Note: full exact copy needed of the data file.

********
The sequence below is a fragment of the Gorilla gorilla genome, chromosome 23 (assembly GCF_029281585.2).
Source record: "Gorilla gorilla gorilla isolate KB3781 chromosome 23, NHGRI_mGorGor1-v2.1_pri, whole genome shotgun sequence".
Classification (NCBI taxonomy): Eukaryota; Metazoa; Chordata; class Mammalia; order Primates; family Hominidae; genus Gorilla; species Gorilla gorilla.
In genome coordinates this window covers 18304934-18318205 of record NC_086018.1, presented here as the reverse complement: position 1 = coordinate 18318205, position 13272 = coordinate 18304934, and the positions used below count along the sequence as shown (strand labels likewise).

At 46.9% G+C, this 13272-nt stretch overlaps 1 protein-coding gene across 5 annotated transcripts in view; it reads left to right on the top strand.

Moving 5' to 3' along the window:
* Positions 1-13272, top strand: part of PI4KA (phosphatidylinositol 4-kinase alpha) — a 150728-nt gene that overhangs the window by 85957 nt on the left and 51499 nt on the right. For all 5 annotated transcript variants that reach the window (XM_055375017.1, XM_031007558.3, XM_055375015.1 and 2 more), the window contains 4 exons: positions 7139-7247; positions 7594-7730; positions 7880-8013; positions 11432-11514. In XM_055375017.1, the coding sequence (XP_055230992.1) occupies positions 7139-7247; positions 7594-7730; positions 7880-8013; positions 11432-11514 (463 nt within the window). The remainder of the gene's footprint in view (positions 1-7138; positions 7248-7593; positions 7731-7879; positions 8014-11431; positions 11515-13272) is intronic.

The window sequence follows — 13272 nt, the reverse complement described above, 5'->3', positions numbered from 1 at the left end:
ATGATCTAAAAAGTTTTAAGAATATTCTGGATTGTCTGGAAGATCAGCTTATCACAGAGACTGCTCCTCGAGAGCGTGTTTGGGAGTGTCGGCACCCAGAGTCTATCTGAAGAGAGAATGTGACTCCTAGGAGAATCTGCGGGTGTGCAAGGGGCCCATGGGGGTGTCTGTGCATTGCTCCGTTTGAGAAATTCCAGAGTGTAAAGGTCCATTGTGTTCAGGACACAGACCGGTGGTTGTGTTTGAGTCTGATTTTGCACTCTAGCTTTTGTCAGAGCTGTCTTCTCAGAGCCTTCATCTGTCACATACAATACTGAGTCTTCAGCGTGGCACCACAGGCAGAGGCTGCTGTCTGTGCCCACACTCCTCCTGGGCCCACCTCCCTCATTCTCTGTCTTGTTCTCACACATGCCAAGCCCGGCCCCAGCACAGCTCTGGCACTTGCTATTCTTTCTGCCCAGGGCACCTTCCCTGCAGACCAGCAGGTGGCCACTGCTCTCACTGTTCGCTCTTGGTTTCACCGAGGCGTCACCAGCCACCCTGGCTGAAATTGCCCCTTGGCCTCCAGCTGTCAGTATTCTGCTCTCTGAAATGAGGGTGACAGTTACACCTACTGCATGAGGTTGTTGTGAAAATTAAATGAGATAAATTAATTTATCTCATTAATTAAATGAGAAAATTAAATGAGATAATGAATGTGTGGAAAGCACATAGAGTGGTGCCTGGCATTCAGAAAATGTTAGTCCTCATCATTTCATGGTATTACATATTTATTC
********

The sequence below is a fragment of the Gorilla gorilla genome, chromosome 23 (assembly GCF_029281585.2).
Source record: "Gorilla gorilla gorilla isolate KB3781 chromosome 23, NHGRI_mGorGor1-v2.1_pri, whole genome shotgun sequence".
Classification (NCBI taxonomy): Eukaryota; Metazoa; Chordata; class Mammalia; order Primates; family Hominidae; genus Gorilla; species Gorilla gorilla.
In genome coordinates this window covers 18304934-18318205 of record NC_086018.1, presented here as the reverse complement: position 1 = coordinate 18318205, position 13272 = coordinate 18304934, and the positions used below count along the sequence as shown (strand labels likewise).

At 46.9% G+C, this 13272-nt stretch overlaps 1 protein-coding gene across 5 annotated transcripts in view; it reads left to right on the top strand.

Moving 5' to 3' along the window:
* Positions 1-13272, top strand: part of PI4KA (phosphatidylinositol 4-kinase alpha) — a 150728-nt gene that overhangs the window by 85957 nt on the left and 51499 nt on the right. For all 5 annotated transcript variants that reach the window (XM_055375017.1, XM_031007558.3, XM_055375015.1 and 2 more), the window contains 4 exons: positions 7139-7247; positions 7594-7730; positions 7880-8013; positions 11432-11514. In XM_055375017.1, the coding sequence (XP_055230992.1) occupies positions 7139-7247; positions 7594-7730; positions 7880-8013; positions 11432-11514 (463 nt within the window). The remainder of the gene's footprint in view (positions 1-7138; positions 7248-7593; positions 7731-7879; positions 8014-11431; positions 11515-13272) is intronic.

The window sequence follows — 13272 nt, the reverse complement described above, 5'->3', positions numbered from 1 at the left end:
ATGATCTAAAAAGTTTTAAGAATATTCTGGATTGTCTGGAAGATCAGCTTATCACAGAGACTGCTCCTCGAGAGCGTGTTTGGGAGTGTCGGCACCCAGAGTCTATCTGAAGAGAGAATGTGACTCCTAGGAGAATCTGCGGGTGTGCAAGGGGCCCATGGGGGTGTCTGTGCATTGCTCCGTTTGAGAAATTCCAGAGTGTAAAGGTCCATTGTGTTCAGGACACAGACCGGTGGTTGTGTTTGAGTCTGATTTTGCACTCTAGCTTTTGTCAGAGCTGTCTTCTCAGAGCCTTCATCTGTCACATACAATACTGAGTCTTCAGCGTGGCACCACAGGCAGAGGCTGCTGTCTGTGCCCACACTCCTCCTGGGCCCACCTCCCTCATTCTCTGTCTTGTTCTCACACATGCCAAGCCCGGCCCCAGCACAGCTCTGGCACTTGCTATTCTTTCTGCCCAGGGCACCTTCCCTGCAGACCAGCAGGTGGCCACTGCTCTCACTGTTCGCTCTTGGTTTCACCGAGGCGTCACCAGCCACCCTGGCTGAAATTGCCCCTTGGCCTCCAGCTGTCAGTATTCTGCTCTCTGAAATGAGGGTGACAGTTACACCTACTGCATGAGGTTGTTGTGAAAATTAAATGAGATAAATTAATTTATCTCATTAATTAAATGAGAAAATTAAATGAGATAATGAATGTGTGGAAAGCACATAGAGTGGTGCCTGGCATTCAGAAAATGTTAGTCCTCATCATTTCATGGTATTACATATTTATTC